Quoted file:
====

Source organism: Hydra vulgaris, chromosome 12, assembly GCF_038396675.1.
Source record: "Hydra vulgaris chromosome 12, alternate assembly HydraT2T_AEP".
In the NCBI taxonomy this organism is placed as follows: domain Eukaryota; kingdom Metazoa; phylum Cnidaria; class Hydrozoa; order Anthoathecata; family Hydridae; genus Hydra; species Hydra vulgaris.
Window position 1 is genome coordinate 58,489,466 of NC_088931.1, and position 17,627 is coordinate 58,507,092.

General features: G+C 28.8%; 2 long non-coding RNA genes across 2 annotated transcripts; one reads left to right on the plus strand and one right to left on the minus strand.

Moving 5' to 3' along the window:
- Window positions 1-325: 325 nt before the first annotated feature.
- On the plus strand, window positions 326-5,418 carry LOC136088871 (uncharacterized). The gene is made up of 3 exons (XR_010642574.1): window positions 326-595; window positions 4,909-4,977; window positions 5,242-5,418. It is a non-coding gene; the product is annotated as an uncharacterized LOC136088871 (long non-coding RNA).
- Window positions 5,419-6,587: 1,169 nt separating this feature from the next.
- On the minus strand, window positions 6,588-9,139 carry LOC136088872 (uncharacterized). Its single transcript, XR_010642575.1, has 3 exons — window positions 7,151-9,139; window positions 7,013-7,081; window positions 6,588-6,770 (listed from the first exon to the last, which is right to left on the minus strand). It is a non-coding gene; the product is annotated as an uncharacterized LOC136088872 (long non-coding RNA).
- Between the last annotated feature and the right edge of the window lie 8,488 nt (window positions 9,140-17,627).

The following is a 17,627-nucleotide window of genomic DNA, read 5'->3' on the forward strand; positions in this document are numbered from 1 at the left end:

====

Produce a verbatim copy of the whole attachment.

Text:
Source organism: Hydra vulgaris, chromosome 12, assembly GCF_038396675.1.
Source record: "Hydra vulgaris chromosome 12, alternate assembly HydraT2T_AEP".
In the NCBI taxonomy this organism is placed as follows: domain Eukaryota; kingdom Metazoa; phylum Cnidaria; class Hydrozoa; order Anthoathecata; family Hydridae; genus Hydra; species Hydra vulgaris.
Window position 1 is genome coordinate 58,489,466 of NC_088931.1, and position 17,627 is coordinate 58,507,092.

General features: G+C 28.8%; 2 long non-coding RNA genes across 2 annotated transcripts; one reads left to right on the plus strand and one right to left on the minus strand.

Moving 5' to 3' along the window:
- Window positions 1-325: 325 nt before the first annotated feature.
- On the plus strand, window positions 326-5,418 carry LOC136088871 (uncharacterized). The gene is made up of 3 exons (XR_010642574.1): window positions 326-595; window positions 4,909-4,977; window positions 5,242-5,418. It is a non-coding gene; the product is annotated as an uncharacterized LOC136088871 (long non-coding RNA).
- Window positions 5,419-6,587: 1,169 nt separating this feature from the next.
- On the minus strand, window positions 6,588-9,139 carry LOC136088872 (uncharacterized). Its single transcript, XR_010642575.1, has 3 exons — window positions 7,151-9,139; window positions 7,013-7,081; window positions 6,588-6,770 (listed from the first exon to the last, which is right to left on the minus strand). It is a non-coding gene; the product is annotated as an uncharacterized LOC136088872 (long non-coding RNA).
- Between the last annotated feature and the right edge of the window lie 8,488 nt (window positions 9,140-17,627).

The following is a 17,627-nucleotide window of genomic DNA, read 5'->3' on the forward strand; positions in this document are numbered from 1 at the left end: